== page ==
This is going to be one of those news cycles where the media claims that Trump holds some embarrassing or unwelcome opinion, his fans scream that it’s a lie concocted by the press to make him look bad or to drive a wedge on the right, and then a day later he frankly states that opinion in an interview. See, e.g., his alleged belief last summer that the election might be decertified and he might be reinstated as president. Maggie Haberman of the Times reported that and was instantly accused of spreading anti-Trump propaganda despite the fact that conservative sources were hearing the same thing. Predictably, Trump copped to it a few months later.
Today’s scoop will follow the same trajectory. He may not have arrived yet at the point where he’s prepared to call DeSantis a cuck and a loser by name, but he’s getting closer. And the more threatened he feels by the governor, the nastier he’s going to get.
Haberman and Jonathan Swan of Axios, two of the most sourced-up journalists in politics, have stories out today reporting the same thing: Trump is miffed that DeSantis won’t say “the magic words,” that he’ll stand aside in 2024 if Trump decides to run. Most other potential candidates, like Nikki Haley, have shown him that deference. DeSantis and Mike Pence haven’t, and Trump has noticed. He’s not worried about Pence for the understandable reason that the “Hang Mike Pence” party won’t be choosing Pence over Donald Trump in a one-on-one primary. But DeSantis is more of a threat because he continues to amass populist credibility, even outflanking Trump by pandering to anti-vaxxers in ways that Trump won’t.
Swan says it’s begun to get personal, particularly since Trump believes (rightly) that he made DeSantis a national figure by endorsing him in the 2018 gubernatorial primary. DeSantis refusing to stand aside for him now isn’t just a threat, it’s an act of ingratitude and disloyalty. And disloyalty is the cardinal sin for a figure like Trump:
“In the context of the 2024 election, he usually gives DeSantis a pop in the nose in the middle of that type of conversation,” said a source who recently spoke to Trump about DeSantis.
The source, who shared the private remarks on the condition of anonymity, has heard Trump criticize DeSantis on multiple occasions…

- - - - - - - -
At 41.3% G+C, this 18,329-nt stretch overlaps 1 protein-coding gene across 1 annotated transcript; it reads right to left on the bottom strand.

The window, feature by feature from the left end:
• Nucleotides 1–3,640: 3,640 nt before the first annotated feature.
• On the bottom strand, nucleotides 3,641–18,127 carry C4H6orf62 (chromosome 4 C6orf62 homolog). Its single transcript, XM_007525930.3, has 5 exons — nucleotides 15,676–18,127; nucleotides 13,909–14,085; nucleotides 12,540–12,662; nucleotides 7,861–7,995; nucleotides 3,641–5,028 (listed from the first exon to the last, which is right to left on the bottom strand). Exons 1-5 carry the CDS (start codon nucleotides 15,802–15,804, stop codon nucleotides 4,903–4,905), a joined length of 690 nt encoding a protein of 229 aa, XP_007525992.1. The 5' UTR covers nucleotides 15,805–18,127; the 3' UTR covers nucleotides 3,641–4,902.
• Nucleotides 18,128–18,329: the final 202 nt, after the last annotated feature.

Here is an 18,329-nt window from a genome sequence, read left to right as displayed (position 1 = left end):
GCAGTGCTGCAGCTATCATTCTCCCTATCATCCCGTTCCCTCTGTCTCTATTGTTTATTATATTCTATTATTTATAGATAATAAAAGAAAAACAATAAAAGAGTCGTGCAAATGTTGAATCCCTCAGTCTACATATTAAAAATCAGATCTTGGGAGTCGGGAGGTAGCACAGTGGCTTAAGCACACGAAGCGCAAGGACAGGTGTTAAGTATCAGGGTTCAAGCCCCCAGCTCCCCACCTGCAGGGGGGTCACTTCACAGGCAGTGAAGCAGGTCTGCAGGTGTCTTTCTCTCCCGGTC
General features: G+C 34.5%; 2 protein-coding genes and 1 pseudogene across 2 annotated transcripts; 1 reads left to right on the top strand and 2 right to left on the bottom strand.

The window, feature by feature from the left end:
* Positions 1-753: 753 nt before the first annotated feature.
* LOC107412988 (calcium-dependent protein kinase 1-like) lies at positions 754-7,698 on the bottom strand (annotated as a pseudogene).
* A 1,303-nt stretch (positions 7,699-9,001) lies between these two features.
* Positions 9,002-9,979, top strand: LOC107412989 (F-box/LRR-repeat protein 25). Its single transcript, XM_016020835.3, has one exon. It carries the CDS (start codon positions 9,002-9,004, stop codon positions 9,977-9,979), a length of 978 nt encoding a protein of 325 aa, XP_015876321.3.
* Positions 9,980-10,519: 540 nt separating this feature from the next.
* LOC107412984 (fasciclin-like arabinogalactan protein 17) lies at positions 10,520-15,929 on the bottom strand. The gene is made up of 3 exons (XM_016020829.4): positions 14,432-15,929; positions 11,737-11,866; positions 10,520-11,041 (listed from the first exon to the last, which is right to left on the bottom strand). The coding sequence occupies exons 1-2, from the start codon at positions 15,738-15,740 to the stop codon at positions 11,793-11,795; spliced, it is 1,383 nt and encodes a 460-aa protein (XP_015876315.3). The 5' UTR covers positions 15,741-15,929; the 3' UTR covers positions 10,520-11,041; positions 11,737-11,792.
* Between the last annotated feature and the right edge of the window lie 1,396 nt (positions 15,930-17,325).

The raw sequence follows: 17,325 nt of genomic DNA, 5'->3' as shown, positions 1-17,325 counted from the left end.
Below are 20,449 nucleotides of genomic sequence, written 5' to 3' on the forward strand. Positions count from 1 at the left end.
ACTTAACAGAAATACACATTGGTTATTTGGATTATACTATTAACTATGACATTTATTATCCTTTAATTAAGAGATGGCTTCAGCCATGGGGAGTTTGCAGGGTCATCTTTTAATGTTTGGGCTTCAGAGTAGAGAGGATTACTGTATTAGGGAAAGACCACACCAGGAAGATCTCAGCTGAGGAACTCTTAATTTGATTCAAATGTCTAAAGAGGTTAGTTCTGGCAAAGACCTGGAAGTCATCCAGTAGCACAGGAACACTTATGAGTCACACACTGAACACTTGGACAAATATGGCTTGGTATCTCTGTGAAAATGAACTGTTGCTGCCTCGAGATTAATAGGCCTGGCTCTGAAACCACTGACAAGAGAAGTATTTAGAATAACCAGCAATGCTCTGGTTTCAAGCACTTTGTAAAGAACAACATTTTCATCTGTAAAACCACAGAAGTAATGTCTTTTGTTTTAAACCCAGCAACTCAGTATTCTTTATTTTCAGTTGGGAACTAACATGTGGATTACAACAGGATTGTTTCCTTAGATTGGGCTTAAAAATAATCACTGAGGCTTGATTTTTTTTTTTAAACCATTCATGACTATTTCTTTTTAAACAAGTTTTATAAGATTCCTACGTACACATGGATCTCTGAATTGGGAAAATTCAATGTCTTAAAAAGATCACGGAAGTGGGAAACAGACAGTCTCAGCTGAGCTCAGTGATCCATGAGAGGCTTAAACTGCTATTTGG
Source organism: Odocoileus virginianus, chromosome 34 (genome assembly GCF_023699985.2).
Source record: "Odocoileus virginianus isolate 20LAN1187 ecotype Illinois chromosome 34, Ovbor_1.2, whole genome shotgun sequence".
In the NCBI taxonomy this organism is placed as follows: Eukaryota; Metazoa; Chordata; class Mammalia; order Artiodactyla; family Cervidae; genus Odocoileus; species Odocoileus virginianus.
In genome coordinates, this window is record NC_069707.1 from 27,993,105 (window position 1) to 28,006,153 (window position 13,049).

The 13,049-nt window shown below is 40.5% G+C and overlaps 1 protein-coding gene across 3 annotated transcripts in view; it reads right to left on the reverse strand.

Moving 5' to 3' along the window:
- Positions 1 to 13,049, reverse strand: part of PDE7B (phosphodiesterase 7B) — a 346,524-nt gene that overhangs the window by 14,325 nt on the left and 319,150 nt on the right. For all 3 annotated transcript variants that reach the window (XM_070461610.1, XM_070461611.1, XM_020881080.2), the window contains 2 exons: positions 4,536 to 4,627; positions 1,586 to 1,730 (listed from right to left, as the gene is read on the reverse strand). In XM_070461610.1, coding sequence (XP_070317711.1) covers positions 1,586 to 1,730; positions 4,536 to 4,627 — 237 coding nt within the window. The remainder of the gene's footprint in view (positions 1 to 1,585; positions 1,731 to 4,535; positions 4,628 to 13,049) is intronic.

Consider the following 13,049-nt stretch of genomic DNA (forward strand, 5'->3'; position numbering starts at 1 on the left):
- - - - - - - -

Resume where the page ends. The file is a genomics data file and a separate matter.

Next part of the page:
“He says DeSantis has no personal charisma and has a dull personality,” the source added…
The former president also’s said something to the effect of: “What’s the big deal? Why won’t he just say he’s not going to run against me?”
It’s a fair question. Why won’t DeSantis say he won’t run against him? Is he anticipating primarying Trump? Haberman and co-author Jonathan Martin claim that DeSantis knows what Trump wants to hear but he can’t bring himself to say it: “[T]he 43-year-old DeSantis … has told friends he believes Mr. Trump’s expectation that he bend the knee is asking too much.” Maybe it’s an ego thing, one alpha male refusing to kowtow to another. (Although DeSantis never had that problem in 2018.) But more likely is that it’s strategic: A smart guy like DeSantis knows that Trump practices “dominance politics” and that his fans idolize him for it. If he kisses the ring by announcing that he’ll stand aside for Trump in 2024, he’ll earn Trump’s goodwill but he’ll also signal weakness to the MAGA base he’s courting.
What’s the alternative, though? The last thing DeSantis wants while he’s running for reelection as governor is the distraction of a public feud with Trump. If Trump starts needling him by name, he’ll be forced to either hit back, escalating the tension, or to ignore it and take the shots. Which will make him look weak anyway.
The prudent Machiavellian play is to say he’ll stand aside, getting Trump off his back, and then “reconsider” in 2023 after he’s safely reelected. Trump does see a threat in him, per Haberman and Martin, and for good reason:
Mr. Trump and his aides are mindful of Republicans’ increasingly public fatigue with the drama that trails Mr. Trump. The former president’s false claims about fraud in the 2020 election — which Mr. DeSantis has not challenged — and his role in the events leading to the Jan. 6 riot at the Capitol have some Republicans looking for a fresh start.
How many Republicans are looking for a fresh start? Maybe more than were looking for one a year ago. DeSantis has been chipping away at Trump’s extravagant lead in 2024 primary polls, whittling what used to be a 50-point margin to something closer to 20-30 points in more recent ones. And it’s anyone’s guess how much Trump owes his current lead to simple name recognition. He’s the most famous man in the world whereas DeSantis remains known mainly to Republicans who pay attention to politics every day. If there really were a primary between them, how many of those 20-30 points would peel off towards DeSantis once they got a good look at him side by side with Trump?
As I say, though, DeSantis can’t have this fight now. He needs to do what he can to keep the peace with Trump until November and then hope that Trump-backed candidates fare badly in the midterms. The ideal “DeSantis 2024” situation is that the GOP underperforms with MAGA candidates in Senate races, spurring the conservative commentariat to make a big push towards electability in 2024. Establishment righty pols and pundits vastly prefer DeSantis to Trump; they just need an opening to make that case aggressively to the Trump-loving populist base. A bad showing for MAGA in the fall would be that opening.
Until then, DeSantis and his fans will have to keep toeing the line that the governor set in a recent interview when asked about tensions with Trump: It’s all media hype. You’re playing into “their” hands by even entertaining such a silly idea! That spin will work until the moment it doesn’t, when Trump finally engages DeSantis by name.